Deepak Shenoy: So when I buy from you, I have to give you Yuan Renminbi, how am I going to get it in the first place? So then China says, well, you know what I’ll invest in your, this is why Japan invests in so many countries because it has to get a way for other person to have YEN in order for you to be able to pay Yen when you import from Japan. So China then goes ahead and invests in a lot of countries. But this is fraught with risk because projects can go bad and all sorts of stuff happen. So anything that’s sustainable in the longer term is not, that a current account surplus country can use its currency. Only. So since in the BRICS, India is the only current account deficit country of any size, it’s possible to use the INR. Now, if you use the INR, [00:40:00] that would mean that a person in Russia says, I’ll give you oil and it uses the INR. Then it says, well, you know what? Where do I have the INR? It’s obviously sitting at an Indian bank because the same concept of a U.S. bank or a European bank has to be in an Indian bank. Now they’re thinking, dude some Indian bank, I don’t know. It’s just too risky for me. I’m saying, don’t take an Indian bank, put it in the RBI. Take CBDC as a payment and now you have an account with the RBI. There is no problem of KYC because we know who you are and you know, you could all have accounts. So who gets to have accounts is not individual exporters, but banks.

Deepak Shenoy: Russian banks can or Chinese banks can have accounts in the RBI, and they will own INR in those accounts. If they send an instruction to the RBI saying, please transfer this to another person. So China is buying from Russia, they could use the INR as a, I’m just giving an example. I’m saying this is possible, but it may not happen for another 10-15 years. But I’m just saying that if you use a CBDC, the instructions from China would go to the Central Bank of India that is the RBI. RBI would then transfer from Chinese bank account with the RBI to Russian bank account with the RBI, and the Russian bank account would then have the INR and they would transition the goods themselves on their own. This provides an alternative to anything and Yuan has the same system. They’re saying if you want to deal with Yuan, you just have to create account with Chinese banks and do this. But we could use the Chinese Central bank currency, a Central Bank Digital Currency, as a way to play that role as well. So you could do this with multiple currencies saying, Oh, you know what? Two of us, two different countries can trade in the Yuan, two different countries can trade in the INR and all sorts of things. There are lots of rules that need to change for this to happen, but it’s very interesting that you know you could do this and or take build an alternative to SWIFT. SWIFT is controlled by the U.S.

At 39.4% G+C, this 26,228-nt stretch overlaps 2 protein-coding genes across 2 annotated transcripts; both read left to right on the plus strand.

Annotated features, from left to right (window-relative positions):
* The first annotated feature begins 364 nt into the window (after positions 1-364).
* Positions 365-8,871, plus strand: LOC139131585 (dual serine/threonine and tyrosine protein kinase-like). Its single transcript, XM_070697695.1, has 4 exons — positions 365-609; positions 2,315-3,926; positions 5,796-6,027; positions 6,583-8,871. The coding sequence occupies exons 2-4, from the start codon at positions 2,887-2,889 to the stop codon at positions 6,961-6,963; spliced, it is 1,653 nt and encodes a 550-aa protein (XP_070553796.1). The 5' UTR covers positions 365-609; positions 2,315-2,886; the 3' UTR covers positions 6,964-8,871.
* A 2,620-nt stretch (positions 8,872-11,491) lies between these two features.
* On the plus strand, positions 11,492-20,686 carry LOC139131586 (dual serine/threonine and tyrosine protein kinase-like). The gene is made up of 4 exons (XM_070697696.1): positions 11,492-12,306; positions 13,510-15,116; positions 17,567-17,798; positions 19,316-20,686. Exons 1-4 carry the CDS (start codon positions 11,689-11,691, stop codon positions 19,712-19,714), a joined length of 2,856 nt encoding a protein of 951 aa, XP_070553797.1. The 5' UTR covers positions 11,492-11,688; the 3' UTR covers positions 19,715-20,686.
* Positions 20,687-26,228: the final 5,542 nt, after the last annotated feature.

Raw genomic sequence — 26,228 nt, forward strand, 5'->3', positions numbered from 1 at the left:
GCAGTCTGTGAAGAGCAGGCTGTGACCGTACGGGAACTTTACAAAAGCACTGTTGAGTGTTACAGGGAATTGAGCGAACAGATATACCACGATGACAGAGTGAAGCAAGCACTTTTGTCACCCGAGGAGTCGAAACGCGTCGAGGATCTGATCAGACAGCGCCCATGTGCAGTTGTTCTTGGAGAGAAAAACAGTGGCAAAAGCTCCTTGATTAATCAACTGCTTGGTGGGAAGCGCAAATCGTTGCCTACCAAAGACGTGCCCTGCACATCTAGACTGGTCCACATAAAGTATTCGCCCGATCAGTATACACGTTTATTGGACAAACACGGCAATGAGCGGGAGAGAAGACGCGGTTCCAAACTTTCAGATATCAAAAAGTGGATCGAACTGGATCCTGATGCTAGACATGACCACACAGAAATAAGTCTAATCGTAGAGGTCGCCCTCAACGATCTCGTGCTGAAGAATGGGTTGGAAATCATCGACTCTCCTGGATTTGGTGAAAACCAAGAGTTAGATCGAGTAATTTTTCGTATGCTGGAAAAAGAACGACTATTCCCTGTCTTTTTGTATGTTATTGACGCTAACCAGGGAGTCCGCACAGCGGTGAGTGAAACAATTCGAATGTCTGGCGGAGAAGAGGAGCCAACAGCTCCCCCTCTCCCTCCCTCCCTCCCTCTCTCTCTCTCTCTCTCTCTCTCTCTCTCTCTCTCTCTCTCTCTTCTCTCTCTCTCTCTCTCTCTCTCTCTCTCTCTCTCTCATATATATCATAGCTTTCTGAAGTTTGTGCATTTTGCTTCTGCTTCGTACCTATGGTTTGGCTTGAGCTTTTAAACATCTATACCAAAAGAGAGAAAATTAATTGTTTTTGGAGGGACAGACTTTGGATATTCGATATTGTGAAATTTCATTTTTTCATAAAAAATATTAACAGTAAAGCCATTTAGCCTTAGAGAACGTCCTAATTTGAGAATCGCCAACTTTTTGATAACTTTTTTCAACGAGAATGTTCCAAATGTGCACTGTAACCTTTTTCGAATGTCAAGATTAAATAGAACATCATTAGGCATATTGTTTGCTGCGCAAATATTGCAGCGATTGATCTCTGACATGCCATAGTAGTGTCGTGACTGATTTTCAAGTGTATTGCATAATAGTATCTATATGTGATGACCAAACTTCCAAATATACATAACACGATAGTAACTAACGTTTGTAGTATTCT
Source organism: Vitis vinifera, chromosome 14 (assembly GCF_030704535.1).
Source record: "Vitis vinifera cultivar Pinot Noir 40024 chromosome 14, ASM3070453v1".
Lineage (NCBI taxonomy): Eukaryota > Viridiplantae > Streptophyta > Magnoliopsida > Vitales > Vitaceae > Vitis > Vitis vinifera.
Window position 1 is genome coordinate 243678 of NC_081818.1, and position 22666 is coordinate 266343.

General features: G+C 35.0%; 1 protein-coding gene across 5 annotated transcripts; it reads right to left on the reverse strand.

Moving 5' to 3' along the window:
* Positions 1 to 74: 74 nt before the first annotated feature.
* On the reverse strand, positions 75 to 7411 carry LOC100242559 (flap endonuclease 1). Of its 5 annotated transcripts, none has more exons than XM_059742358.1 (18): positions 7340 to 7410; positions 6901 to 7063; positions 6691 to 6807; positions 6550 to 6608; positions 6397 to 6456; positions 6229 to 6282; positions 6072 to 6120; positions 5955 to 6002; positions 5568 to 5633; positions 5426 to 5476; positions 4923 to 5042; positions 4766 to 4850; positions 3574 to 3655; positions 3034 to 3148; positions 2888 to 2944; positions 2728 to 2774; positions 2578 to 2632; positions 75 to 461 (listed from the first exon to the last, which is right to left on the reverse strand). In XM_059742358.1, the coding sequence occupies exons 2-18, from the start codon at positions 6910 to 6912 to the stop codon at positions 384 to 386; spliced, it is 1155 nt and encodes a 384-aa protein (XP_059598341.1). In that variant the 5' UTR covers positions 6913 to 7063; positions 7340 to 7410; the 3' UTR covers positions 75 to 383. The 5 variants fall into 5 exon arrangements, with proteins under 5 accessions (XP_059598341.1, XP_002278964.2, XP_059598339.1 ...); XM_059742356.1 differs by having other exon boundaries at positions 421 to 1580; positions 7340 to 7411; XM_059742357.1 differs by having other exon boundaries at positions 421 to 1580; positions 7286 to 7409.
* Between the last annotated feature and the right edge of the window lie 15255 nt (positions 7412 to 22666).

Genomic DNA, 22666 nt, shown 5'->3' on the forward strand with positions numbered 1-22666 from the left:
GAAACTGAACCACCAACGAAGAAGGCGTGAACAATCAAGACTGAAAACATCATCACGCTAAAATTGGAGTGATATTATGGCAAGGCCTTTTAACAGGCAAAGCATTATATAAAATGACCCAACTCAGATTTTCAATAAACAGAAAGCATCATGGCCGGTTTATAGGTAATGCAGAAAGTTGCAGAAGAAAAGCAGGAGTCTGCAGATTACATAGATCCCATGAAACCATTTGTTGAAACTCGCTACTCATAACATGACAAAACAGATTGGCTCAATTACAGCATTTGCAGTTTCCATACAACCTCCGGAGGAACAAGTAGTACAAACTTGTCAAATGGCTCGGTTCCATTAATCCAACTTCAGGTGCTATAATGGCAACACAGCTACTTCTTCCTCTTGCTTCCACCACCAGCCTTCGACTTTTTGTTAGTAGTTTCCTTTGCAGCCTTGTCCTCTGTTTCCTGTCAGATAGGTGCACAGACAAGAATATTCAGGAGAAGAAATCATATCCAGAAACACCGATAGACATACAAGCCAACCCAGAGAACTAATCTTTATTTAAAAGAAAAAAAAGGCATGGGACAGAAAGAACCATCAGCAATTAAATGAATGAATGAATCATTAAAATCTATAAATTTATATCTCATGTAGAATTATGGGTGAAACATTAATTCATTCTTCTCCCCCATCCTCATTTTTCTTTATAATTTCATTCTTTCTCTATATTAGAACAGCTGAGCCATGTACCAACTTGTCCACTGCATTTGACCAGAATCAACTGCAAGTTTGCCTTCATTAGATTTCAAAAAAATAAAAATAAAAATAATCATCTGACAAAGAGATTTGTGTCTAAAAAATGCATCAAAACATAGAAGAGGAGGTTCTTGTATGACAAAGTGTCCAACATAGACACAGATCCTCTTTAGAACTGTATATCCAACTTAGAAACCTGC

Deepak Shenoy: RBI has the UPI. It’s a nice framework. There’s an ISO something, something 6022 or some number like that, which is all used by SWIFT for international transfer of currencies. Take that ISO standard implemented as a UPIish kind of standard. Then anyone can use it as a API based technology to send requests and authorize those requests. So typically in SWIFT what happens is you have to send a thing saying, listen, I need you to think of transferring money. You say, ok, well, now this is the time where I told you to think of transferring the money, now I actually have to transfer the money. Ok. Have you transferred the money? Yes, I have. Have you received an acknowledgment from the other fellow that they have received the money? Yes, they have. So this is all the way the SWIFT system kind of messaging works in different ways, and they have a bunch of other things saying, oh I want to open a letter of credit. I want to say that this bank will be the correspondent bank and this bank will be the nominated bank and so on for payments. It’s a very complex system, but since it’s embedded in a protocol, we could have a RBI create a system around this. They’re very aware of what SWIFT can do and allow people to be able to use this protocol for making, you know, in giving instructions directly to RBI through say an NPCI. NPCI can kind of spearhead this effort.